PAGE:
"Ready for dinner"
Topics: John Boehner, House Speaker John Boehner, The Wall Street Journal, Immigration Reform, deportations, Affordable Care Act, House Republicans, GOP, House GOP, Executive power, executive orders, Politics, Media News, Politics News
The Wall Street Journal editorial board, long known for its unwavering defense of the president’s authority to spy on Americans without warrants and “the Bush Administration’s alleged ‘torture’ policies,” can’t abide by Barack Obama’s unilateral revisions to his law that gives people healthcare. In an editorial published this morning, the Journal argued that President Obama is guilty of “flagrant contempt for regular political order” by taking executive action to make changes to the Affordable Care Act and limit deportations for certain classes of undocumented immigrants. “When the executive suspends or rewrites laws across health care, drugs, immigration and so much else, elected legislators are stripped of their constitutional role,” they observe.
But the Journal is not without hope. Their sudden concern for the concentration of power in the executive branch has a new champion: Speaker John Boehner. News that Boehner intends to introduce legislation to initiate a lawsuit against the Obama administration’s executive overreach has left the Journal editorial board impressed with the Speaker’s solemn commitment to responsible government:
The Beltway press is portraying Mr. Boehner as merely serving carrion to the tea party vultures, and no doubt he hopes in part to sate the political appetites of the backbench. But we doubt he’d wager the House’s reputation, and his own, on a novelty lawsuit that the courts wouldn’t hesitate to toss as frivolous. From what we know of the Speaker’s deliberations, he’s been persuaded on the merits.
Who would have guessed that John Boehner and the House of Representatives had reputations to wager? Boehner’s personal approval rating sits at 31 percent. Congress’ approval rating is a muscular 16 percent. There’s not a whole lot either could do to make the public hate them more.
And I’m not entirely sure where the Journal got the idea that Boehner wouldn’t put himself in the positon of looking like an idiot. That’s been the story of the Boehner speakership. The failure of his “Plan B” tax bill on the eve of the fiscal cliff? An embarrassment for Boehner. The collapse of his debt proposal during last autumn’s budget crisis? An embarrassment for Boehner. The defeat of the farm bill last summer? An embarrassment for Boehner. Even his reelection as speaker was a humiliating affair, marked by rebellions and protest votes. House Republicans shut down the government on his watch. The guy is a walking own-goal.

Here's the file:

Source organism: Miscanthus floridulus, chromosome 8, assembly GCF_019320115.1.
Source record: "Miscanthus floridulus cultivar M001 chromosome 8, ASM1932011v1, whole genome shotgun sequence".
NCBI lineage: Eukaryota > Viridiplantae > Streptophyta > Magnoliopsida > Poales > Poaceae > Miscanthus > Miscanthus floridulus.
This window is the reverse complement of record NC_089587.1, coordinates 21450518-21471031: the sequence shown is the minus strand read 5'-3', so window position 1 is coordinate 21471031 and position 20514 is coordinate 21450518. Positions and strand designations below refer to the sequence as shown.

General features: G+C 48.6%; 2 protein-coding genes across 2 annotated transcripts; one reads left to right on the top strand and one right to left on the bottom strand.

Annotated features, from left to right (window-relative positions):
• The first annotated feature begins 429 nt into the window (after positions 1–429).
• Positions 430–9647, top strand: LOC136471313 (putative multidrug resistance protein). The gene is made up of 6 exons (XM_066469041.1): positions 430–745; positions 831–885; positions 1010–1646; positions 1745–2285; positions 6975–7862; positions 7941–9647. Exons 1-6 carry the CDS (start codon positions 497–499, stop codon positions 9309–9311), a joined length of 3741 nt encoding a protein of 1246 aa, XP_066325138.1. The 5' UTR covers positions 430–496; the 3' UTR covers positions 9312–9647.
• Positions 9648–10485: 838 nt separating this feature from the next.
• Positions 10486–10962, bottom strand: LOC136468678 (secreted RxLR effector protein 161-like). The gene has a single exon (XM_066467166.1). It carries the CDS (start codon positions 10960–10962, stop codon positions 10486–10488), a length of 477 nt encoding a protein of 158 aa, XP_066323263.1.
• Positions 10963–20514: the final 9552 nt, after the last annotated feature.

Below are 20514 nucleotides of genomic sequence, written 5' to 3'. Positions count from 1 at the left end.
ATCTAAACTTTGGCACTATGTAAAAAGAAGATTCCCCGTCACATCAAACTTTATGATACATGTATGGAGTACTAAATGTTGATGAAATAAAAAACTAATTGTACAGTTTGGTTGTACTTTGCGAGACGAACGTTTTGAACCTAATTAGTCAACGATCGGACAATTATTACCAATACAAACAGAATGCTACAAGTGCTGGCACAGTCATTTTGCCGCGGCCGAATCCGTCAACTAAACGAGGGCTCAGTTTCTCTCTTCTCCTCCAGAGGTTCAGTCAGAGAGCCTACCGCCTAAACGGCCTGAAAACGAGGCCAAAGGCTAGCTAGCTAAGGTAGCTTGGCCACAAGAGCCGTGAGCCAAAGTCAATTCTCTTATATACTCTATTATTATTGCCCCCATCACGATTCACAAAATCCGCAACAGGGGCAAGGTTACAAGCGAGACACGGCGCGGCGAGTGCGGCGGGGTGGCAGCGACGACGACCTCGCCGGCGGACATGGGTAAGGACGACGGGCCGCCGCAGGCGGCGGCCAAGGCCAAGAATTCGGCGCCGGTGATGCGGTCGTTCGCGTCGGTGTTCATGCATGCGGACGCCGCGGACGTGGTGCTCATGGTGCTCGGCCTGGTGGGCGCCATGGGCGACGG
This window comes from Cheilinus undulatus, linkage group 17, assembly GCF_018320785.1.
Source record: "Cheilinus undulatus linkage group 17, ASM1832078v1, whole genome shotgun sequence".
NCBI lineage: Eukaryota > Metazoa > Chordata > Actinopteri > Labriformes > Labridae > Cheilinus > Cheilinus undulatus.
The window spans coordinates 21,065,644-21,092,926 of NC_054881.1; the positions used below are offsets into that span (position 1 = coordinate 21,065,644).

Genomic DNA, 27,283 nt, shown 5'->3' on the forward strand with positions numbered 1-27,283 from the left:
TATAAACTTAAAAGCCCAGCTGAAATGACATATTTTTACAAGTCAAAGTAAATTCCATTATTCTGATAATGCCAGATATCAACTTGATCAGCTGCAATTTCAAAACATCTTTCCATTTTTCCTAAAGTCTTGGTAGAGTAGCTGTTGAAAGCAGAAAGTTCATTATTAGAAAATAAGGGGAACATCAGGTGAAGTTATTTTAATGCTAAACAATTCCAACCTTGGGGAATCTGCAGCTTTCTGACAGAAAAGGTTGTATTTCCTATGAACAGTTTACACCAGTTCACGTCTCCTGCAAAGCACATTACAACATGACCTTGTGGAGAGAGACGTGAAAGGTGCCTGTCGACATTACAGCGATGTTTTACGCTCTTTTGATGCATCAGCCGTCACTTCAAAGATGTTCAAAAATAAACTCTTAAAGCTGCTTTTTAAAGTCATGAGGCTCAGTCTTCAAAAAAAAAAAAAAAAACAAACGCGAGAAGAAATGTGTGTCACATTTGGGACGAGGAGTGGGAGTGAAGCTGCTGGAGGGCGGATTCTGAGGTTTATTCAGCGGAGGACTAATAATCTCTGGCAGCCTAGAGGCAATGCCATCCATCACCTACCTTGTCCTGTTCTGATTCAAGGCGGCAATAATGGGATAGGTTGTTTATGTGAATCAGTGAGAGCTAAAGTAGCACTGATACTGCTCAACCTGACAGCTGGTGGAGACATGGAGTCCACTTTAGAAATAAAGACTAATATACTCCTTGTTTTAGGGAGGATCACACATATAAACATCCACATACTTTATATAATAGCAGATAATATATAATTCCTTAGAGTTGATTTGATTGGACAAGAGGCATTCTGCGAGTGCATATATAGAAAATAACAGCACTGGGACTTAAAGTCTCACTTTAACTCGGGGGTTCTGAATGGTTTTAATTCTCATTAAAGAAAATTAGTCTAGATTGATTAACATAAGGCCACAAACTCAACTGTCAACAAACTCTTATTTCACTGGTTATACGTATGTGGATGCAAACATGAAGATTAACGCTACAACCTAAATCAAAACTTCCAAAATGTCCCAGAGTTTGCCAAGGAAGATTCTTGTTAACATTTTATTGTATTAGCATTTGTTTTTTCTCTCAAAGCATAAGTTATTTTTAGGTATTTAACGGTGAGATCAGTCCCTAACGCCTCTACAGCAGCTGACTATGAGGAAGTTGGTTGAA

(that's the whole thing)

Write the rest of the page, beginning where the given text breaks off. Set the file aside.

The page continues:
And the lawsuit itself is absolutely frivolous. It’s based on an exotic legal theory that likely won’t survive scrutiny. Even if it does somehow survive, it will take years to work through the courts, at which point Obama will be collecting huge paychecks on the lecture circuit.
That brings us to the obvious conclusion that Boehner’s suit is quite obviously about riling up angry, impeachment-happy conservatives and has nothing to do with good government. If Boehner actually cared about the legislature’s loss of power to the executive branch, he might consider exercising the power granted to the legislature by the Constitution – namely, legislating. But, as we’ve seen, most of Boehner’s attempts to legislate end up with him stepping on rakes.
The Wall Street Journal’s enthusiasm for the suit is similarly political. They’re not concerned about concentrated executive authority; they’re upset that it’s Obama exercising that authority and using it to do things they disagree with, like making his healthcare law work and not deporting immigrants.